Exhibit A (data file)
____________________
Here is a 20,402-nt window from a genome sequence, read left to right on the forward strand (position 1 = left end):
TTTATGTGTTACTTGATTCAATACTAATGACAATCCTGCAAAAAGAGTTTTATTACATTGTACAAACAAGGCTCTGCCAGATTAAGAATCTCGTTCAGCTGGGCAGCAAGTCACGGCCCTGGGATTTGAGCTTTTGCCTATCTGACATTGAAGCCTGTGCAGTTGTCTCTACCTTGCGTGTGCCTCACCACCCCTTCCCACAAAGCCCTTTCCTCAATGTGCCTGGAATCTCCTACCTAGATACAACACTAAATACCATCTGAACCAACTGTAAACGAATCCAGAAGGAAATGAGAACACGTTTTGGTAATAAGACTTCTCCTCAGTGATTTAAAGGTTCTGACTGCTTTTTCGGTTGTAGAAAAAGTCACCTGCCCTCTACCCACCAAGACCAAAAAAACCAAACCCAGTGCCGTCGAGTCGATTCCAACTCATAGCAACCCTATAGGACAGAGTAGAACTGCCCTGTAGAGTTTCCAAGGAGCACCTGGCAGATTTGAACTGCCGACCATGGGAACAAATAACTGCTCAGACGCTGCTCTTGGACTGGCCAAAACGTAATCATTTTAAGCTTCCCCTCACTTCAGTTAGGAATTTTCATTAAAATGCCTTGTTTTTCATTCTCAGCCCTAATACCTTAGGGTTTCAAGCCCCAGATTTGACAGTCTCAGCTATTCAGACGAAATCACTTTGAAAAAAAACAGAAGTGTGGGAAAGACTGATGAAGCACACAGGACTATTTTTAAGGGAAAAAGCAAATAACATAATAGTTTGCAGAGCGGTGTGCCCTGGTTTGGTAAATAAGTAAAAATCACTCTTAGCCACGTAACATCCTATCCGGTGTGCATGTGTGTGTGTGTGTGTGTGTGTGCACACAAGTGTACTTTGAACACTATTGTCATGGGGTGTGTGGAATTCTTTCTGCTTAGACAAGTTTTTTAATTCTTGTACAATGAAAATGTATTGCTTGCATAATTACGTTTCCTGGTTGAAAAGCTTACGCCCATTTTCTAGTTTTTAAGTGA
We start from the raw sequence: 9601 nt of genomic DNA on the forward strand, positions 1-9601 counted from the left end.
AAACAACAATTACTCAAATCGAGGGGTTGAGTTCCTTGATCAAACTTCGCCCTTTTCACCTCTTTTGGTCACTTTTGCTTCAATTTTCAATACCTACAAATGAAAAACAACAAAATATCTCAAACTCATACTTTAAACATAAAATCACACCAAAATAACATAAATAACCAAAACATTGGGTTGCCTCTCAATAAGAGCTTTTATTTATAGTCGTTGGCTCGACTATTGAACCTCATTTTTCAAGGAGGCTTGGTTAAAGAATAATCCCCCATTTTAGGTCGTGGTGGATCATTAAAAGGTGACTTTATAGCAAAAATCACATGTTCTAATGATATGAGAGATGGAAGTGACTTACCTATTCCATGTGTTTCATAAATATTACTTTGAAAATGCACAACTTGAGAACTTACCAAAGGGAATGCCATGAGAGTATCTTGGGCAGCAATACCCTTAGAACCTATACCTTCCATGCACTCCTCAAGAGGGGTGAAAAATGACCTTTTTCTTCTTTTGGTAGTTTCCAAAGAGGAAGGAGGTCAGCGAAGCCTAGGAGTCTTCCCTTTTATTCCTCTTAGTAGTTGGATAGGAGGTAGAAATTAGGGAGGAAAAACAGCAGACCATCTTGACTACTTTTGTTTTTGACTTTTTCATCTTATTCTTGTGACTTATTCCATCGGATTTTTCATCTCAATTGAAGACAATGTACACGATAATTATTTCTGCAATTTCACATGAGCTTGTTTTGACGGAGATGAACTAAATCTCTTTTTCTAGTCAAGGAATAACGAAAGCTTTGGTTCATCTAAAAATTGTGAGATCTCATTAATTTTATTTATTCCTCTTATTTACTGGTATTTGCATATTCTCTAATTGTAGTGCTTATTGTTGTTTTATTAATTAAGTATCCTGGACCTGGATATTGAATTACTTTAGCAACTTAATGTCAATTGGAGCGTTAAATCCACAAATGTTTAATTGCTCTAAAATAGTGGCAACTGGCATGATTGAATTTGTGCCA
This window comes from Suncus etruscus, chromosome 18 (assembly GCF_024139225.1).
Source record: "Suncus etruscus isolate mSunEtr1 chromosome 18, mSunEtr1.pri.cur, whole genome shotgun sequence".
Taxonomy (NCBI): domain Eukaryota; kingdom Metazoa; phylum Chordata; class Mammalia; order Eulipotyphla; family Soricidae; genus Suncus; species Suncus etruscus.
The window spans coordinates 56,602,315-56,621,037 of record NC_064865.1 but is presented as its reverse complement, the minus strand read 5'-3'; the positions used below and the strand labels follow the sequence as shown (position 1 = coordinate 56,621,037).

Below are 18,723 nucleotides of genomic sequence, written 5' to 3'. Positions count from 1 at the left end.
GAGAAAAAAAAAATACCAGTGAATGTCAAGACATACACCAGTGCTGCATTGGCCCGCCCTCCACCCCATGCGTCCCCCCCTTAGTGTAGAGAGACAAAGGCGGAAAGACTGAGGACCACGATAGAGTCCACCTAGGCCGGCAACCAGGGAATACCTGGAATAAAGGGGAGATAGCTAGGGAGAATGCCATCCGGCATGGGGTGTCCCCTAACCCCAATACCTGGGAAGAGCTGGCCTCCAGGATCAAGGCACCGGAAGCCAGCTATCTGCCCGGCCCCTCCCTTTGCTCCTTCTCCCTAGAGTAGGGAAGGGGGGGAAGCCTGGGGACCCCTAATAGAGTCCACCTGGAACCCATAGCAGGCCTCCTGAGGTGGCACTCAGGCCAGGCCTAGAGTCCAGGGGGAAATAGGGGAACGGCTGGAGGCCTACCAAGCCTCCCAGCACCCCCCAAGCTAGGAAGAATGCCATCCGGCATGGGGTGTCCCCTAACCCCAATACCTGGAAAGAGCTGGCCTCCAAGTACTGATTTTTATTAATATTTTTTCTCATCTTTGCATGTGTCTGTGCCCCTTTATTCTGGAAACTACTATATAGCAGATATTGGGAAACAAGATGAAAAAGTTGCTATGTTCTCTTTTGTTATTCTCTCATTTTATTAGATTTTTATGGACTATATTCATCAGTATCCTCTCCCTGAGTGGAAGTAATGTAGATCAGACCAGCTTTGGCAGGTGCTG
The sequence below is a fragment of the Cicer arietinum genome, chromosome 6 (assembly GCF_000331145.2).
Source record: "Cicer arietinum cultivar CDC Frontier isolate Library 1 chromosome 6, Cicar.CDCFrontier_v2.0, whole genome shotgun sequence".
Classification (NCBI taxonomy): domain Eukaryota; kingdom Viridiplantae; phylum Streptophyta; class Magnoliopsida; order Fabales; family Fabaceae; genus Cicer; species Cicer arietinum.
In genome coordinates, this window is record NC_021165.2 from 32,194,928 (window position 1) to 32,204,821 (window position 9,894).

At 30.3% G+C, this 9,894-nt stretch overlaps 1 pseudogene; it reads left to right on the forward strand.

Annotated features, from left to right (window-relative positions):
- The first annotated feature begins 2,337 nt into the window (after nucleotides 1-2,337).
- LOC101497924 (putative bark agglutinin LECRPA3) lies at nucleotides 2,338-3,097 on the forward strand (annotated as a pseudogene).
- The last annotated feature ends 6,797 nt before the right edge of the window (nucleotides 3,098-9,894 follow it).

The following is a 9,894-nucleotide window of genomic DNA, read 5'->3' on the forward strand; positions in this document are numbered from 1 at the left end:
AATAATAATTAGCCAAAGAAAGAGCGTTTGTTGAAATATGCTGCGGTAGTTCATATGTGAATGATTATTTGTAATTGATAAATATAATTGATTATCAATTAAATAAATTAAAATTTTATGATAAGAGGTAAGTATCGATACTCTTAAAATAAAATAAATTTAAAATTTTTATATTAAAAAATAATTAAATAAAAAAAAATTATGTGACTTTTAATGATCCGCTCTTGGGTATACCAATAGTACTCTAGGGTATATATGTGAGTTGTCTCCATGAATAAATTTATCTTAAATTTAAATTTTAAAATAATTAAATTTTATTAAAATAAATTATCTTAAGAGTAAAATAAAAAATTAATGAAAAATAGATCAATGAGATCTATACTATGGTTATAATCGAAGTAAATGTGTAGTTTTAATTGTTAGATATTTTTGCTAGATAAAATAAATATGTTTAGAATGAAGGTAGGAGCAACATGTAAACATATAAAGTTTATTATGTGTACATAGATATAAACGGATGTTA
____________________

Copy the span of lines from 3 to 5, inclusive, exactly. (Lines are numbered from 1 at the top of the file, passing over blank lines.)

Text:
We start from the raw sequence: 9601 nt of genomic DNA on the forward strand, positions 1-9601 counted from the left end.
AAACAACAATTACTCAAATCGAGGGGTTGAGTTCCTTGATCAAACTTCGCCCTTTTCACCTCTTTTGGTCACTTTTGCTTCAATTTTCAATACCTACAAATGAAAAACAACAAAATATCTCAAACTCATACTTTAAACATAAAATCACACCAAAATAACATAAATAACCAAAACATTGGGTTGCCTCTCAATAAGAGCTTTTATTTATAGTCGTTGGCTCGACTATTGAACCTCATTTTTCAAGGAGGCTTGGTTAAAGAATAATCCCCCATTTTAGGTCGTGGTGGATCATTAAAAGGTGACTTTATAGCAAAAATCACATGTTCTAATGATATGAGAGATGGAAGTGACTTACCTATTCCATGTGTTTCATAAATATTACTTTGAAAATGCACAACTTGAGAACTTACCAAAGGGAATGCCATGAGAGTATCTTGGGCAGCAATACCCTTAGAACCTATACCTTCCATGCACTCCTCAAGAGGGGTGAAAAATGACCTTTTTCTTCTTTTGGTAGTTTCCAAAGAGGAAGGAGGTCAGCGAAGCCTAGGAGTCTTCCCTTTTATTCCTCTTAGTAGTTGGATAGGAGGTAGAAATTAGGGAGGAAAAACAGCAGACCATCTTGACTACTTTTGTTTTTGACTTTTTCATCTTATTCTTGTGACTTATTCCATCGGATTTTTCATCTCAATTGAAGACAATGTACACGATAATTATTTCTGCAATTTCACATGAGCTTGTTTTGACGGAGATGAACTAAATCTCTTTTTCTAGTCAAGGAATAACGAAAGCTTTGGTTCATCTAAAAATTGTGAGATCTCATTAATTTTATTTATTCCTCTTATTTACTGGTATTTGCATATTCTCTAATTGTAGTGCTTATTGTTGTTTTATTAATTAAGTATCCTGGACCTGGATATTGAATTACTTTAGCAACTTAATGTCAATTGGAGCGTTAAATCCACAAATGTTTAATTGCTCTAAAATAGTGGCAACTGGCATGATTGAATTTGTGCCA
This window comes from Suncus etruscus, chromosome 18 (assembly GCF_024139225.1).